Definitely understand. In the black community atheism is practically nonexistent. And my sister is the only black female atheist that I know, so you would probably short-circuit a few frontal lobes by coming out. After coming out, I found it extremely hard to continue being around devout people. They kept inviting me to church, having their pastors tell me that I was going to Hell, etc. Telling me that I was possessed by the devil.

Right! Being a black woman, everyone just assumes o.k. Christian. I started a new job and when another black woman office met me, one of her first questions was to ask me what church I went to.


I've posted this before, but I had a party, now most of my friends already know that I'm an atheist, but I had a friend there who was Catholic and we got on the subject of religion and I said I was an atheist. She tells me no you're not. I replied, yes I am! She argues, no you're not, you're a good person. It actually really hurt because I do try to be a good person. I donated blood, I volunteer, and I help my friends and neighbors. But I thought, I can't be an atheist and be a good person because I don't fear some retribution from some unseen god when I die. Ridiculous!

Makes me sad that people assume being an atheist means you're evil. That's why I don't want to tell my mom. She equates it with devil worship.

@Kaybee01 that can't be easy! My mother is also an atheist and my dad and step mother aren't very religious anyway. But I did recently interviewed for a job and they asked if I was an atheist and I told them yes and I didn't get the job. It's a shame it's like that because we aren't bad people!

@geeky1965 ugh...that's none of their business!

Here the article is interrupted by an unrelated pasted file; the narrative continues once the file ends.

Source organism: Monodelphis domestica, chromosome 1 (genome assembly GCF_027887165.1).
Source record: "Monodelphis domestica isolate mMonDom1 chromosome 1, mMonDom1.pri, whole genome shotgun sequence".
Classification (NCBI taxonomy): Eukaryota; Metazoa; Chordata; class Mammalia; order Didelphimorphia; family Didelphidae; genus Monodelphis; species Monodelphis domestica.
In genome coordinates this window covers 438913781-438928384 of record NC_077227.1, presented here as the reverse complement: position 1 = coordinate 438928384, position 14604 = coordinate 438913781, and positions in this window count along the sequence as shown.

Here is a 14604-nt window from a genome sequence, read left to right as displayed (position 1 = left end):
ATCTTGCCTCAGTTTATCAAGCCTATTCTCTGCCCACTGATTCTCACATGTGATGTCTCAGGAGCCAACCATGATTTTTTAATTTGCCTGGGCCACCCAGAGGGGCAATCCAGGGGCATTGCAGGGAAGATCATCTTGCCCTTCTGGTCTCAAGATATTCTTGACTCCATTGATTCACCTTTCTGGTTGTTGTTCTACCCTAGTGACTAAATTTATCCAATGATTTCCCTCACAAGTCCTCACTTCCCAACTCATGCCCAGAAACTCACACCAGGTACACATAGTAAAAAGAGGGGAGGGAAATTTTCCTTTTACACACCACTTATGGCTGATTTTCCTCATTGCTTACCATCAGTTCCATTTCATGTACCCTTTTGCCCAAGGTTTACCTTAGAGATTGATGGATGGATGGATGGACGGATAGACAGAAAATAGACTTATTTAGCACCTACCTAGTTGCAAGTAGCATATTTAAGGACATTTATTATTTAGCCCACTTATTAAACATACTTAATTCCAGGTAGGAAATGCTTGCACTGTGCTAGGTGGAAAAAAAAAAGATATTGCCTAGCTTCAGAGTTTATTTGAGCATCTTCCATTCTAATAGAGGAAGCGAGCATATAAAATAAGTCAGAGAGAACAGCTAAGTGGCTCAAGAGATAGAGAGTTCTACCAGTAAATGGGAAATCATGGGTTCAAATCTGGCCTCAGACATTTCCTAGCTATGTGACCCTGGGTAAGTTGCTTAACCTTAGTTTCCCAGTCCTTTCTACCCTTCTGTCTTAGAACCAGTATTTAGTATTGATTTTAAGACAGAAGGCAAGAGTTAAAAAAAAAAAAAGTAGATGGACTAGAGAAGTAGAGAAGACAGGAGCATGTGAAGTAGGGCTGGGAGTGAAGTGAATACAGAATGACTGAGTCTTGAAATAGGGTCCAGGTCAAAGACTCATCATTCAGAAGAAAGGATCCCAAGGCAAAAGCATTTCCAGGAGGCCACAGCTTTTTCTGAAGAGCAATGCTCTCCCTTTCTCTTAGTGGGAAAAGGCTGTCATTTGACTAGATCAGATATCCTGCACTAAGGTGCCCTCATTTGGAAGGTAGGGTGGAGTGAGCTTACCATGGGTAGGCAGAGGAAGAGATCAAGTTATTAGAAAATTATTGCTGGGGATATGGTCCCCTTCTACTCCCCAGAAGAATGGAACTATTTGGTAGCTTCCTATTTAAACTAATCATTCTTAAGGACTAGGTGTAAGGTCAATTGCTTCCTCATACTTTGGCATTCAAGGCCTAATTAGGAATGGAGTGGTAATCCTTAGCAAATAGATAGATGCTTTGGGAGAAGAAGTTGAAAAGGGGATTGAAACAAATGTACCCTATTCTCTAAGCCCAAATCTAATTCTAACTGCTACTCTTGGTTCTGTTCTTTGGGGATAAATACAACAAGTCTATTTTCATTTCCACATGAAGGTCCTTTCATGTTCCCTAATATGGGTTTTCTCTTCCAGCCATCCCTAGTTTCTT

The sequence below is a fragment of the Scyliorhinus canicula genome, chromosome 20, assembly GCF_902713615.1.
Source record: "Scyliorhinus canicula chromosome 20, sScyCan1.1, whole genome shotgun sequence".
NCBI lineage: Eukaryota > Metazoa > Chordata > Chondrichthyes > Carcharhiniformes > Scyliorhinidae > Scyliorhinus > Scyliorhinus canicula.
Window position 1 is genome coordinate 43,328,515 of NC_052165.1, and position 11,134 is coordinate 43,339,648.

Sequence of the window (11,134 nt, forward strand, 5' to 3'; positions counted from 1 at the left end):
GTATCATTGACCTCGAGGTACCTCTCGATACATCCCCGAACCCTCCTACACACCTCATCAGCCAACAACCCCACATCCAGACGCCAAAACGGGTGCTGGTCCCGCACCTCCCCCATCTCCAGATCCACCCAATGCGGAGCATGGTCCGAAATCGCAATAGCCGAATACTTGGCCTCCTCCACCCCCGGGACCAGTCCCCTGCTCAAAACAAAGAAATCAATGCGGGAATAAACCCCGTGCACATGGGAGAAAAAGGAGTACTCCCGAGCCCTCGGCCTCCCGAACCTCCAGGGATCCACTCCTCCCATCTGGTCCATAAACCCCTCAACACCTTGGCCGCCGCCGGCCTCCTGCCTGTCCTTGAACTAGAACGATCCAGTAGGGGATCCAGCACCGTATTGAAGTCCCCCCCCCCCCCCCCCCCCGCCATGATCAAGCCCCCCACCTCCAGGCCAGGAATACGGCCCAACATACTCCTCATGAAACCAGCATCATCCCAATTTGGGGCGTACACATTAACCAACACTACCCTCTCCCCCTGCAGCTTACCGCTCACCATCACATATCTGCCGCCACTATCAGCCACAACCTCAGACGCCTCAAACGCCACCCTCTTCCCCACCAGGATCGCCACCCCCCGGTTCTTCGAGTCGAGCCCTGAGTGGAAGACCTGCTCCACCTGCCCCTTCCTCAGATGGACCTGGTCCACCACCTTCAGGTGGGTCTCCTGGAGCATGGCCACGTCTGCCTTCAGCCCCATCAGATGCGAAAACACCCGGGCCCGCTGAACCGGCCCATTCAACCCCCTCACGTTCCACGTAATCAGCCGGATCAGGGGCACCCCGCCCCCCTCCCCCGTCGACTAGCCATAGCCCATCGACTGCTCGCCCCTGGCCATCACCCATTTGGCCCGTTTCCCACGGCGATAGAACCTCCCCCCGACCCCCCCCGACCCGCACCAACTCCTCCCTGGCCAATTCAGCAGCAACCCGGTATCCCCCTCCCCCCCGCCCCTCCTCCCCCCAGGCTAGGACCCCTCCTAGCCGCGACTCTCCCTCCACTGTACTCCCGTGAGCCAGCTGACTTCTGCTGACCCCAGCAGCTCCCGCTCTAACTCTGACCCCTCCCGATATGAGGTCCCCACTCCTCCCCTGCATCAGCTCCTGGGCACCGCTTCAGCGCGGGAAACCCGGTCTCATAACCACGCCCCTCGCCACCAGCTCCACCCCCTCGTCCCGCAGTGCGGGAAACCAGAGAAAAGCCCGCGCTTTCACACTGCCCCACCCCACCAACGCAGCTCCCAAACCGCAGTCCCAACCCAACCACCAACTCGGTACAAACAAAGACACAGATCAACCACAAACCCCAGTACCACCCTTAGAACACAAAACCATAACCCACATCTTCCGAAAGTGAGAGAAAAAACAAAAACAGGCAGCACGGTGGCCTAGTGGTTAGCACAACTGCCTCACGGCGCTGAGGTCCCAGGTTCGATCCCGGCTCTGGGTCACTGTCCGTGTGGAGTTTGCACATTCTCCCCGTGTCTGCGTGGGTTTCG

I have had people tell me that so many times it not funny. I usually respond With “If you have to have a fear of eternal damnation for you to be a good person then you are not a good person anyway.” They don’t normally know how to respond to that.


I keep my atheism to myself unless someone tries to shove their belief onto me.


I let it be know. Usually my T-shirt says something that indicates that I follow science and reason. My Mormon cousins accept my Atheism far more than I accept their believe in the Supreme Evil-doer. Being open is GREAT - no it is your turn to spread the word!


Some were okay with it, others not so much. At least I know who was being the better person by not disowning a family member simply because of one difference between us.


My son is a very born again christian, following being an alcoholic and major drug user/dealer. He was raised to believe what he liked by his atheist parents. After being told that I (and my ex partner) were going to hell unless we accepted jesus etc, I made him very fucking aware of my stance on god (s), religion and belief, and reminded him that I had actually read the bible, on the grounds that I want to argue my point of view from a position of knowledge. We now get along very well 🙂